• You might have noticed that I haven't been blogging much about baking or cooking recently (and my food blog has fallen by the wayside). The reason for this has been that I'm back on the Slimming World plan. I just couldn't control my weight by trying to eat well outside of a plan, and SW is the one that I've got on best with in the past. For some reason this time the weight doesn't seem to be coming off as quickly, possibly because I am not breastfeeding as frequently? I've had a couple of social events for which I've gone 'off-plan', but I've been pretty good otherwise so the lack of weight loss is a bit depressing. I'm going to try adding a bit of exercise and will hopefully soon get the bike seat fitted so that Monkey and I can do some cycling. But for now the diet (hate that word) means that I haven't been baking much because I can only eat a very little bread and the very, very occasional cake or treat.

Wednesday, 12 August 2009

Style Statement {Home & Stuff}

[Image of Mount Fuji and sakura blossom from Flickr]

These are the 'What Does Not Work Well For Me" home questions:

I HAVE FELT OUT OF PLACE OR INCREDIBLY UNCOMFORTABLE: I feel out of place on the occasions that I've found myself in a very business-y environment or office. I sometimes feel out of place among (what I would consider) hyper-cool people.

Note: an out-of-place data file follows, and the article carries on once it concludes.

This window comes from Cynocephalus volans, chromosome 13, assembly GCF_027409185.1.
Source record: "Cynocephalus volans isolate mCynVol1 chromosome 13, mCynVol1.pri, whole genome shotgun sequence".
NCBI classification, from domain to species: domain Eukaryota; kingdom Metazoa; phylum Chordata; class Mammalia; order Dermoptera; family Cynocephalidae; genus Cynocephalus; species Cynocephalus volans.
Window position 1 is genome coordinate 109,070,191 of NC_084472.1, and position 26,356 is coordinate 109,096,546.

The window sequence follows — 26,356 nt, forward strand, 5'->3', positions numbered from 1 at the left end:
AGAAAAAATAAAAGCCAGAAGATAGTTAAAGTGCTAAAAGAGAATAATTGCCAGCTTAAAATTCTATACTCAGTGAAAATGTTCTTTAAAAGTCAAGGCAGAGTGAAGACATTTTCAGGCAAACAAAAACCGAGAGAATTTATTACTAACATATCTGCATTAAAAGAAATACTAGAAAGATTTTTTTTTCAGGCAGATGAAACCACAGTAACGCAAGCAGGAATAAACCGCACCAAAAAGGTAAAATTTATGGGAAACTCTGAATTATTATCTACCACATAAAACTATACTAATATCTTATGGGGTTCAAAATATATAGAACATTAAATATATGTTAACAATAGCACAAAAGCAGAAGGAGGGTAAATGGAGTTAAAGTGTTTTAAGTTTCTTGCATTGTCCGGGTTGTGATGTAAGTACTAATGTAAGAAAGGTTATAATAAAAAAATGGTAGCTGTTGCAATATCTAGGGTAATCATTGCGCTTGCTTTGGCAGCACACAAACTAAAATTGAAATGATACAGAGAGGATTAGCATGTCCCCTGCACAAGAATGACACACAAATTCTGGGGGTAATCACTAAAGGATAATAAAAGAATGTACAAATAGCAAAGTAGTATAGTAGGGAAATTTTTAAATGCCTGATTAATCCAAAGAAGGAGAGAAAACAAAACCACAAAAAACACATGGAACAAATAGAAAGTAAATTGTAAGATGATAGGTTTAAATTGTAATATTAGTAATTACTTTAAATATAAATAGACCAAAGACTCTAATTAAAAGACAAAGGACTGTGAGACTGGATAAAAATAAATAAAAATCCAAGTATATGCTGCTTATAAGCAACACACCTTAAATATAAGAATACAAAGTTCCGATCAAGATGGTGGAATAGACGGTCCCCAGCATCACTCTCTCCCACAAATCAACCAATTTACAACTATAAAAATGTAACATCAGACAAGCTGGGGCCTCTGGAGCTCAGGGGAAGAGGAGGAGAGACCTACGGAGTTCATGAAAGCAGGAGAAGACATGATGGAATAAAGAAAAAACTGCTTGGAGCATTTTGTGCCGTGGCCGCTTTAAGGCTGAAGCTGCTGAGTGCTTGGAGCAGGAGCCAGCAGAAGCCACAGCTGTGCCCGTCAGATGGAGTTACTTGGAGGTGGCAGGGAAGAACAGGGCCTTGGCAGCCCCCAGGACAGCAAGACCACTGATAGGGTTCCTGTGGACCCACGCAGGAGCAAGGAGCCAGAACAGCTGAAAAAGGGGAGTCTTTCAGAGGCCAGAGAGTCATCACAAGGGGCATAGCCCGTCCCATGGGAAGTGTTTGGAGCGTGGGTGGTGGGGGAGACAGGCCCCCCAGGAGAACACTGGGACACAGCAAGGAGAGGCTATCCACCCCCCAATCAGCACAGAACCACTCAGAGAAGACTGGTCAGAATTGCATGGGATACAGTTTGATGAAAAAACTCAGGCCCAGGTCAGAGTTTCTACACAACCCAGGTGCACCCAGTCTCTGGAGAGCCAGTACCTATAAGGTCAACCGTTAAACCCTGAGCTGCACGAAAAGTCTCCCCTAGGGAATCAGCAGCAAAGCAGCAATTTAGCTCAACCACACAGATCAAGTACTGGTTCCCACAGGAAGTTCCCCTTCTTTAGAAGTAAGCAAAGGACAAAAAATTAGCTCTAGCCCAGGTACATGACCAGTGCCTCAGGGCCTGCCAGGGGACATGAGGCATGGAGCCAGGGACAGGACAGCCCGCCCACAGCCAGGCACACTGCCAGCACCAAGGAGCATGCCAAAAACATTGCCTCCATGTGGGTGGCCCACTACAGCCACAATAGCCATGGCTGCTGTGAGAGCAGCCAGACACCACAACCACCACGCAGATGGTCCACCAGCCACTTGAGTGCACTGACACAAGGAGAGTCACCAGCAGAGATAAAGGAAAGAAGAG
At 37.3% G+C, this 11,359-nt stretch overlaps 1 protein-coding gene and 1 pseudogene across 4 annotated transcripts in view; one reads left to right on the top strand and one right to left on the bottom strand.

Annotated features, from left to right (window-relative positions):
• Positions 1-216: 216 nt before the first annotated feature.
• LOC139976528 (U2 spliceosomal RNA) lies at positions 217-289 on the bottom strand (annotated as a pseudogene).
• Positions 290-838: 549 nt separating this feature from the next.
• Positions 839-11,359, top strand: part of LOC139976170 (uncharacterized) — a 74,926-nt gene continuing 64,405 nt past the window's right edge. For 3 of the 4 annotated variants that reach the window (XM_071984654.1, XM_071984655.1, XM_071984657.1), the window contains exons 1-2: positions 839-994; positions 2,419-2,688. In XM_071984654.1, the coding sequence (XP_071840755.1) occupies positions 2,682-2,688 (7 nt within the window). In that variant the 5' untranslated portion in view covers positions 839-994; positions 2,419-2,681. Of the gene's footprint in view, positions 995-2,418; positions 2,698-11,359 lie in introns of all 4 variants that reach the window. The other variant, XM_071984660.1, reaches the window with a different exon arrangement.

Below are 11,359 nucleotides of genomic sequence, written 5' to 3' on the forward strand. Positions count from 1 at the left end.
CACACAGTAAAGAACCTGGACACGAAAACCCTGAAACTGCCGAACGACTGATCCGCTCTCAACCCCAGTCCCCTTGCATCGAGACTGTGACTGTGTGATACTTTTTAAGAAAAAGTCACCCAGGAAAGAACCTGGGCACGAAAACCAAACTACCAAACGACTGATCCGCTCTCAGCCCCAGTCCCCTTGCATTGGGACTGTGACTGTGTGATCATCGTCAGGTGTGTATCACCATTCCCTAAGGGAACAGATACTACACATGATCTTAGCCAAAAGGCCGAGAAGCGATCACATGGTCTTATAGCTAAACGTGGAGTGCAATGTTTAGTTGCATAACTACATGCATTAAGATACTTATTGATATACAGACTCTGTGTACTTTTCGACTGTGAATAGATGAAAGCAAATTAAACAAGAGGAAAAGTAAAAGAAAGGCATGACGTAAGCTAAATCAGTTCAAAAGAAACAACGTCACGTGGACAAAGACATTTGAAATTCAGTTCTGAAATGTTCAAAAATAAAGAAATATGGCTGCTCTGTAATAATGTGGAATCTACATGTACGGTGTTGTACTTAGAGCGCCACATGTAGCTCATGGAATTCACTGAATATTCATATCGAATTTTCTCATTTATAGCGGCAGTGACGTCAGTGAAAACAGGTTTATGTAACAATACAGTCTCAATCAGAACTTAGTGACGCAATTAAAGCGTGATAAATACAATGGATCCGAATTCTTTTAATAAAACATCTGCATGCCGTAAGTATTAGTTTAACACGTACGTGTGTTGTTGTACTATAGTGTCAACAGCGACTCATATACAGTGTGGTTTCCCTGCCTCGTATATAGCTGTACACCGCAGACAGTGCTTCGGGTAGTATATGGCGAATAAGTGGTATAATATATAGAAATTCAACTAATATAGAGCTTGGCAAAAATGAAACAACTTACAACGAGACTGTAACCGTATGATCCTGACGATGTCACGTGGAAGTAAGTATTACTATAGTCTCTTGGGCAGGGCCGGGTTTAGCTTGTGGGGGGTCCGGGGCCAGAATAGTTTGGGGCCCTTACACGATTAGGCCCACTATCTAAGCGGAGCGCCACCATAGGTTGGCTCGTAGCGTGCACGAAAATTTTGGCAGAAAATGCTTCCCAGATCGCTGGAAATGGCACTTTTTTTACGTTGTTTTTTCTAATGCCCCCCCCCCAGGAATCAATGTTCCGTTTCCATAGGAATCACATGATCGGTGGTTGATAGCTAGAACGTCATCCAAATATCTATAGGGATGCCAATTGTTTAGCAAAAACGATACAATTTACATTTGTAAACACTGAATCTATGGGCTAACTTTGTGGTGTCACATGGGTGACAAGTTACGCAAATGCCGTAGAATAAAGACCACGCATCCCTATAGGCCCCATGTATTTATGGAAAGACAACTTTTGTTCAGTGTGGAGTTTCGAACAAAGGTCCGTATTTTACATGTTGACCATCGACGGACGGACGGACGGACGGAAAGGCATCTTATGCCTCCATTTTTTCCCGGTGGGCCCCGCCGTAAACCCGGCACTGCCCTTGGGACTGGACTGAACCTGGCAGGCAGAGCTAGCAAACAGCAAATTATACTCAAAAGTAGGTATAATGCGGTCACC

SOME THINGS IN MY LIVING SPACE I WANT TO TOSS BUT HAVEN'T OR CAN'T: Nothing really, I don't accumulate clutter.
THE MOST RIDICULOUS PURCHASE I EVER MADE WAS: I'm sure there is one but I can't think of it now!
MY IDEA OF AN UNAPPEALING LIVING PLACE OR CULTURE IS: I value cleanliness and hygiene so 18th century England wouldn't suit be well!
IF SOMEONE DIDN'T KNOW ME VERY WELL, THEY'D TAKE ME ON A DATE TO (AND IT WOULD BE DISASTROUS BECAUSE): A trendy nightclub would be one, or a show of some sort requiring audience participation. I *hate* clubs, they make me feel self-conscious about my weight and not feeling cool or fashionable enough. And the show would be awful because I would sit there feeling scared that I would be picked on or asked to go on stage (the horror!)

WHAT WORDS OR CONCEPTS FEEL INTRIGUING OR IMPORTANT TO YOU? It feels important to learn that although I am a very homey person I don't have many objects around me that hold memories or are 'special' in some way, or things that I've held on to for years.
WHAT THEMES ARE SHOWING UP IN YOUR ANSWERS? From these and my previous answers there are clearly themes of home, security, comfort. With a touch of luxury.
WHAT WORDS, IMAGES OR FEELINGS ARE CROSSING YOUR MIND? I'm feeling a little self-critical of my attachment to home and security, that perhaps it is a bit too much and limits me in some way. There's a sense of wanting to be more comfortable with the exotic, the different (Japan, for instance). Does my insistence on home and safety inhibit my creative edge?

Friday, 7 August 2009

Our first trip to A&E

Before the drama